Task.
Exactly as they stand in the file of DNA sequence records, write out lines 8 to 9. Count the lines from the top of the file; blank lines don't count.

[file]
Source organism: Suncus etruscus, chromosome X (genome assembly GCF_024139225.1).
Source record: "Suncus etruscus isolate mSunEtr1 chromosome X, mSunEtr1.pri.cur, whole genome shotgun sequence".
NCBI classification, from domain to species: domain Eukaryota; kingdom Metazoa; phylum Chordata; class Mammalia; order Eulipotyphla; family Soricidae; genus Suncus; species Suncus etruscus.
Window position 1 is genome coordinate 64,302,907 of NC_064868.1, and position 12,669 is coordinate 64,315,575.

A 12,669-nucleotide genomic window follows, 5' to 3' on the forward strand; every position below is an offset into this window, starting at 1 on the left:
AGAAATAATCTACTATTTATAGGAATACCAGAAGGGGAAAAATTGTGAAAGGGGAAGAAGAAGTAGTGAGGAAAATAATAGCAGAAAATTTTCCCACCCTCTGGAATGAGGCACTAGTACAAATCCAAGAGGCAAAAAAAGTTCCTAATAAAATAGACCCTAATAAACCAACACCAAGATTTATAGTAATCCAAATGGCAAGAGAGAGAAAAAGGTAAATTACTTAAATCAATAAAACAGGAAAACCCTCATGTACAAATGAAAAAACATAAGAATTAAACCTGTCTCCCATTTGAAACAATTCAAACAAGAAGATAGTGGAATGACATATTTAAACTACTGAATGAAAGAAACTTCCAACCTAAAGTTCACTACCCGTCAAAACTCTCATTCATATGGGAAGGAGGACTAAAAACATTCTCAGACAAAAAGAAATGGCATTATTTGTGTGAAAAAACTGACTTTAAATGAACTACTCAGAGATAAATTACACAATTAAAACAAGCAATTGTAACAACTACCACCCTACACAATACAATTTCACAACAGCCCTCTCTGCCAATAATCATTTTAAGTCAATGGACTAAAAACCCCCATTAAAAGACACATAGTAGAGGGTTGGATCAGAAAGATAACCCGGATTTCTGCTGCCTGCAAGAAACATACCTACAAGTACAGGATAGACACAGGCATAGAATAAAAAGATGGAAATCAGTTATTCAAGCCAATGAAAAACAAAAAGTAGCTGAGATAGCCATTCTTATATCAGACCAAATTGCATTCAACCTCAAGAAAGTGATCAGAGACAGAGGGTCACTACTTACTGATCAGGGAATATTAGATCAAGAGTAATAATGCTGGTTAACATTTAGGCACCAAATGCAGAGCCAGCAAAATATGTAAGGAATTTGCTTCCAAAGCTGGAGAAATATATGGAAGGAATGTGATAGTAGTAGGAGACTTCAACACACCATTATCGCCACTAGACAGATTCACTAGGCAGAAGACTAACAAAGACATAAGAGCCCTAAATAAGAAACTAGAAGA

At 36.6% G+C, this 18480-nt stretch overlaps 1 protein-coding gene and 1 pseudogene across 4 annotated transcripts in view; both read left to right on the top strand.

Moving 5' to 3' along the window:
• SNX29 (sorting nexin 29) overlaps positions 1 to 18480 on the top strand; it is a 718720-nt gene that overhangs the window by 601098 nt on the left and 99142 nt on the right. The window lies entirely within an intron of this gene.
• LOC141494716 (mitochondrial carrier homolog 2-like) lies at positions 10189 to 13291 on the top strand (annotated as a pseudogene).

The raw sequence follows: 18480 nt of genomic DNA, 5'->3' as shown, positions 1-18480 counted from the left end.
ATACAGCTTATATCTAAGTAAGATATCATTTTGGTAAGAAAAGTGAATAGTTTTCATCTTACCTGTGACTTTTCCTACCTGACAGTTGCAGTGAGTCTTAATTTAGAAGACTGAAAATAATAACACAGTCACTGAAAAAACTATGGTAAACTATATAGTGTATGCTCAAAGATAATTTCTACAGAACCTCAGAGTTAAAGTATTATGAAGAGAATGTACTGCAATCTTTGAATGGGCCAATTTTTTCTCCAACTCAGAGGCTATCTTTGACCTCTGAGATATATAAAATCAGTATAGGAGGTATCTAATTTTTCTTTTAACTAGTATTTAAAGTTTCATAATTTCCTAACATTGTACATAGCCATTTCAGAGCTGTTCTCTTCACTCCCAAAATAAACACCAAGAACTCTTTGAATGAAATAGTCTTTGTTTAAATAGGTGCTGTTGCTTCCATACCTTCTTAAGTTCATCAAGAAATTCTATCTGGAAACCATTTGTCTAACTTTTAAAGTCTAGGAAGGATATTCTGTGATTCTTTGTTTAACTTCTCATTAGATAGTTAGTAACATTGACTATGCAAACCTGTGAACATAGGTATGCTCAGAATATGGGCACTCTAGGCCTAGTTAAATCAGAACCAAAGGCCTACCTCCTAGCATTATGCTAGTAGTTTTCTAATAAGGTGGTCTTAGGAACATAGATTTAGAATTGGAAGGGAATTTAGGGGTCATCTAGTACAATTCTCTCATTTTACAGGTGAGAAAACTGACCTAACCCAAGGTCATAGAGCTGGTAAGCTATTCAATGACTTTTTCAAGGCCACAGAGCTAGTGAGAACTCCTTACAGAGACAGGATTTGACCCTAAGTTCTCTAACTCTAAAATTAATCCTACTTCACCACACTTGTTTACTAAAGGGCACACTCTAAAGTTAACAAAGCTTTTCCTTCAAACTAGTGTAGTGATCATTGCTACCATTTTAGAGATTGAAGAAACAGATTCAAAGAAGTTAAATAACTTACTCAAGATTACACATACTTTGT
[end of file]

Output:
Moving 5' to 3' along the window:
• SNX29 (sorting nexin 29) overlaps positions 1 to 18480 on the top strand; it is a 718720-nt gene that overhangs the window by 601098 nt on the left and 99142 nt on the right. The window lies entirely within an intron of this gene.